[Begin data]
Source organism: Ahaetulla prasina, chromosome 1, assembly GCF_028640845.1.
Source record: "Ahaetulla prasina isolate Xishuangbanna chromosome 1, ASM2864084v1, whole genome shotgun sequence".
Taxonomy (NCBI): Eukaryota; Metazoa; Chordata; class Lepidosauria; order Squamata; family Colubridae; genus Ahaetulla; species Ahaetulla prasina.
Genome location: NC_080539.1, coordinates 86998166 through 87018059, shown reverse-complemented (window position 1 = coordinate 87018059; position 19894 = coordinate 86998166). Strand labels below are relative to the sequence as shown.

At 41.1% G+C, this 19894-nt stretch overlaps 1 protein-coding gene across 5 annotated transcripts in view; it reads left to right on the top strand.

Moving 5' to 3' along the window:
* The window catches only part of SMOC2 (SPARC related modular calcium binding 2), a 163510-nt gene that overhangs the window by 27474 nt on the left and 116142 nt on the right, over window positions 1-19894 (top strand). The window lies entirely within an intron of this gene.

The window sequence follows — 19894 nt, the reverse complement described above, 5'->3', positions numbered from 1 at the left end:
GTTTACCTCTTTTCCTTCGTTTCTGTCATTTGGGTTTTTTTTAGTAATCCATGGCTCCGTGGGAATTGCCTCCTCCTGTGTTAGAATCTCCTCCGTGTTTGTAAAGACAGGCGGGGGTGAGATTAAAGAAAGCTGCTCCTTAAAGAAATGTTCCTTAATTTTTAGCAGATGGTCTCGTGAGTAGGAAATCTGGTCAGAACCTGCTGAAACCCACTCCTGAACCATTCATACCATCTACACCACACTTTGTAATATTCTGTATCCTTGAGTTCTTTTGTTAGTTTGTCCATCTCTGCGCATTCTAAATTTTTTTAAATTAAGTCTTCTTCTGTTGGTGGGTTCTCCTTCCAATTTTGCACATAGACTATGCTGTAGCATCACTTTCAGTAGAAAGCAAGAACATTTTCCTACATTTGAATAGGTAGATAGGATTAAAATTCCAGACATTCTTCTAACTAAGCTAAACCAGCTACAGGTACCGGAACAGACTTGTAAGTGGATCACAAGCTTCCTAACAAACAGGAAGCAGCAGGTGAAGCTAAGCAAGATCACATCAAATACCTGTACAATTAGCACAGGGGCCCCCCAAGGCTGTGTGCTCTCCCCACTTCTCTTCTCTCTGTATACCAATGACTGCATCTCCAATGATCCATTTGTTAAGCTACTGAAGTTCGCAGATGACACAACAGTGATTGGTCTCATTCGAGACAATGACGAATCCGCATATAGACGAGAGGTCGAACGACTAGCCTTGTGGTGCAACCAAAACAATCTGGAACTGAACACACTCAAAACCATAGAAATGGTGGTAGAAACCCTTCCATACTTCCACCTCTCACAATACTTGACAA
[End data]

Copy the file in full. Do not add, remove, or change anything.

Source organism: Ahaetulla prasina, chromosome 1, assembly GCF_028640845.1.
Source record: "Ahaetulla prasina isolate Xishuangbanna chromosome 1, ASM2864084v1, whole genome shotgun sequence".
Taxonomy (NCBI): Eukaryota; Metazoa; Chordata; class Lepidosauria; order Squamata; family Colubridae; genus Ahaetulla; species Ahaetulla prasina.
Genome location: NC_080539.1, coordinates 86998166 through 87018059, shown reverse-complemented (window position 1 = coordinate 87018059; position 19894 = coordinate 86998166). Strand labels below are relative to the sequence as shown.

At 41.1% G+C, this 19894-nt stretch overlaps 1 protein-coding gene across 5 annotated transcripts in view; it reads left to right on the top strand.

Moving 5' to 3' along the window:
* The window catches only part of SMOC2 (SPARC related modular calcium binding 2), a 163510-nt gene that overhangs the window by 27474 nt on the left and 116142 nt on the right, over window positions 1-19894 (top strand). The window lies entirely within an intron of this gene.

The window sequence follows — 19894 nt, the reverse complement described above, 5'->3', positions numbered from 1 at the left end:
GTTTACCTCTTTTCCTTCGTTTCTGTCATTTGGGTTTTTTTTAGTAATCCATGGCTCCGTGGGAATTGCCTCCTCCTGTGTTAGAATCTCCTCCGTGTTTGTAAAGACAGGCGGGGGTGAGATTAAAGAAAGCTGCTCCTTAAAGAAATGTTCCTTAATTTTTAGCAGATGGTCTCGTGAGTAGGAAATCTGGTCAGAACCTGCTGAAACCCACTCCTGAACCATTCATACCATCTACACCACACTTTGTAATATTCTGTATCCTTGAGTTCTTTTGTTAGTTTGTCCATCTCTGCGCATTCTAAATTTTTTTAAATTAAGTCTTCTTCTGTTGGTGGGTTCTCCTTCCAATTTTGCACATAGACTATGCTGTAGCATCACTTTCAGTAGAAAGCAAGAACATTTTCCTACATTTGAATAGGTAGATAGGATTAAAATTCCAGACATTCTTCTAACTAAGCTAAACCAGCTACAGGTACCGGAACAGACTTGTAAGTGGATCACAAGCTTCCTAACAAACAGGAAGCAGCAGGTGAAGCTAAGCAAGATCACATCAAATACCTGTACAATTAGCACAGGGGCCCCCCAAGGCTGTGTGCTCTCCCCACTTCTCTTCTCTCTGTATACCAATGACTGCATCTCCAATGATCCATTTGTTAAGCTACTGAAGTTCGCAGATGACACAACAGTGATTGGTCTCATTCGAGACAATGACGAATCCGCATATAGACGAGAGGTCGAACGACTAGCCTTGTGGTGCAACCAAAACAATCTGGAACTGAACACACTCAAAACCATAGAAATGGTGGTAGAAACCCTTCCATACTTCCACCTCTCACAATACTTGACAA